The study of agricultural soils, that is, of the chemical and lithological constitution of the surface layer, is very advanced in America and the Soils Office has published an excellent atlas.
In the NE region. and in the area of the Great Lakes, where the Laurentian forest extended, mixed transitional soils prevail and next to the so-called podzool soils of the forest areas of the high latitudes, in which the superficial humus, whitish and powdery, deprived of clayey particles, is certainly among the poorest in North America, there are areas with gray-brown soils, very fertile, belonging to the Appalachian forest.
In the Appalachian Forest area, extending from the NE. to SW. among the Appalachians, Ohio and Mississippi, despite the extreme diversity of the constituent rocks – limestone, marl, sandstone, crystalline rocks, moraines and löss – the soils have rather uniform characters. Trees with broad deciduous leaves provide abundant organic matter, and chemical transformations are intense thanks to the mild temperature and heavy rainfall; the deeply worked humus merges with the surface layer of the soil and gives it a gray-brown tint. These lands proved to be very suitable for agriculture, and remarkably fertile, as well as resistant to agricultural exploitation.
In the SE zone, which corresponds to the South Atlantic forest, the abundant rains, the high temperature and the leniency of the winter cause an intense washing that takes away all the soluble elements and clayey particles: the result is a lean soil with a pale hue and not very consistent, while the subsoil, rich in clay and iron oxides, is compact and colored in yellow and red. In Georgia and Florida the phenomenon is accentuated and the accumulation of iron in the subsoil seems to denounce the beginning of the lateritic process typical of tropical countries.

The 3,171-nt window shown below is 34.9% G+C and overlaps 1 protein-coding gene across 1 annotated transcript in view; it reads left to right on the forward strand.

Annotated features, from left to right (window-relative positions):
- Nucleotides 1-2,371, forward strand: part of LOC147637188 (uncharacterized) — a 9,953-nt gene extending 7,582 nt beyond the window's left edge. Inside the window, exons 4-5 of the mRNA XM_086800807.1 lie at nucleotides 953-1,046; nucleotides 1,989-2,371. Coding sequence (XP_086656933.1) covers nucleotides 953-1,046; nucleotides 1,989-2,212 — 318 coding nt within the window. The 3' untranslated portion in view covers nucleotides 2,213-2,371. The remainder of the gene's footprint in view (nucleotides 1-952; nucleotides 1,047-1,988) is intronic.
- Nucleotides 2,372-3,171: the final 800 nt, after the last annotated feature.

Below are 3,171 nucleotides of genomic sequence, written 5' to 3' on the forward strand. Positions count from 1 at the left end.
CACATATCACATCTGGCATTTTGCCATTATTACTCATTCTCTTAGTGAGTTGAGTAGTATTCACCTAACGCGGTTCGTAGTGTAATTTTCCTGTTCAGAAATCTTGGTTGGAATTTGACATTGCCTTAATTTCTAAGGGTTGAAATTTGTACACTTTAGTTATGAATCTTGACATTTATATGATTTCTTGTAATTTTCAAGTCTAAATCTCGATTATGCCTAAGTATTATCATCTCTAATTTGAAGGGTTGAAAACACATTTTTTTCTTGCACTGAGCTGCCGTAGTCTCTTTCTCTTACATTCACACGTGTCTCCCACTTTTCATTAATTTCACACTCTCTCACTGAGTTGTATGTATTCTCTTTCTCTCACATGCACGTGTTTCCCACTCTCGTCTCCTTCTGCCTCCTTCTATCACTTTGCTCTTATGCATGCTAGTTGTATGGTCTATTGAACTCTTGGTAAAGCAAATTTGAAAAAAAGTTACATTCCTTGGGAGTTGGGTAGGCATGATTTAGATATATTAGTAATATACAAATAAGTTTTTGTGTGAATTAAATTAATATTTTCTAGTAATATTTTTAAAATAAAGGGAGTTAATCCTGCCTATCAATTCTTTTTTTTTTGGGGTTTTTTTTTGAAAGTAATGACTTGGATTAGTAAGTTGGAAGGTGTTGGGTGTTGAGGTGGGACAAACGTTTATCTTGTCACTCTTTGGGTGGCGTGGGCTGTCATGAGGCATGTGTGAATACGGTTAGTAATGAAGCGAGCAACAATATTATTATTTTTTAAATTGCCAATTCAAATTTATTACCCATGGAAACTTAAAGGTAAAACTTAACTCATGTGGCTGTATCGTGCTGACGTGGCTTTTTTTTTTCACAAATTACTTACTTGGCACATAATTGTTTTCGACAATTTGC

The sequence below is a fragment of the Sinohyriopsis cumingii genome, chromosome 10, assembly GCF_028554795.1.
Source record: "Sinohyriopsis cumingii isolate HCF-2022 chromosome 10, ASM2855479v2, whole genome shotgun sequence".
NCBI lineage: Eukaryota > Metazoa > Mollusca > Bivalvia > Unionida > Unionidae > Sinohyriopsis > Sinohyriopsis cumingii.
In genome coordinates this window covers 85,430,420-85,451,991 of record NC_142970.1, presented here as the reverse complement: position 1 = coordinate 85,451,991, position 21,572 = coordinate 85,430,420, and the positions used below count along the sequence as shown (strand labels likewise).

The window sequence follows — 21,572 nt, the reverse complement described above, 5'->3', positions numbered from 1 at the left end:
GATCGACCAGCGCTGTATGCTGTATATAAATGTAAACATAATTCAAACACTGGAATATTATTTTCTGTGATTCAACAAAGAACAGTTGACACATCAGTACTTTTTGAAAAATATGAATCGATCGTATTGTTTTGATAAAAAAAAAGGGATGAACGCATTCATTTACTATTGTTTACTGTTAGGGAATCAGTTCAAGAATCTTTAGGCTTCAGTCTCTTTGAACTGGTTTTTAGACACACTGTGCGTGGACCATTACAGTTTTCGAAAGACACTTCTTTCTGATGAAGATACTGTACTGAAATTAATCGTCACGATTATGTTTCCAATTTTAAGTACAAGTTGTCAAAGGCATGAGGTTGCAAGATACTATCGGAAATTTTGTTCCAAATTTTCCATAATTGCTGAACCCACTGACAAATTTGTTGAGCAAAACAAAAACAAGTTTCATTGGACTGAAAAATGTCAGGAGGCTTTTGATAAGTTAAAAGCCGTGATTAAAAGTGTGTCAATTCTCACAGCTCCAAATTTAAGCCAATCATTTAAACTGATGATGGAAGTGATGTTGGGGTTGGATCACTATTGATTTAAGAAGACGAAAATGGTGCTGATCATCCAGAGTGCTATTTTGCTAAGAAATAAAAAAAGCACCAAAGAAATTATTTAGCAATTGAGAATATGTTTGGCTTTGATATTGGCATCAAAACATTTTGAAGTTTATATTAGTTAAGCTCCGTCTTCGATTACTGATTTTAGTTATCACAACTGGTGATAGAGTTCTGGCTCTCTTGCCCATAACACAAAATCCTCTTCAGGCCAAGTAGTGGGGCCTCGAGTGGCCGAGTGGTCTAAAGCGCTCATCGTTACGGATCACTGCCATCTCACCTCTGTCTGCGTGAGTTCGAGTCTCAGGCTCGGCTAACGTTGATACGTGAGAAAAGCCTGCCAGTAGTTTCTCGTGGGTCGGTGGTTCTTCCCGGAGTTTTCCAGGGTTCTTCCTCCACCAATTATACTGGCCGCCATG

In the central region of the prairies and steppes the soils vary according to the climate and rainfall: in the eastern part, which is more rainy, the constantly humid subsoil is rich in organic matter coming from the deep roots of the grasses, but towards the west, where the rains are very scarce, the subsoil remains constantly dry and, under the thin vegetal layer of the surface, there is a crust of carbonates sometimes very thick called caliche. The chemical constitution also varies, but if the rainfall is sufficient, the agricultural value is good; in fact, the prairie has become the most important cereal region in the United States.
In the region occupied by the Pacific wet forest, thanks to the humid and mild climate, there are gray-brown soils similar to those of the Appalachian forest and equally suitable for agriculture. The soils of the western steppes resemble those of the prairies due to the richness of soluble elements and the presence of a more or less deep layer of carbonates. In the southernmost region, on the closed plateaus of the interior, such as in the Great Basin, and in all areas with very little rainfall, the soils are highly mineralized and contain, at a small depth, alkali so that the vegetation is reduced to sparse patches of artemisie or is even missing in the lower clayey-saline soils.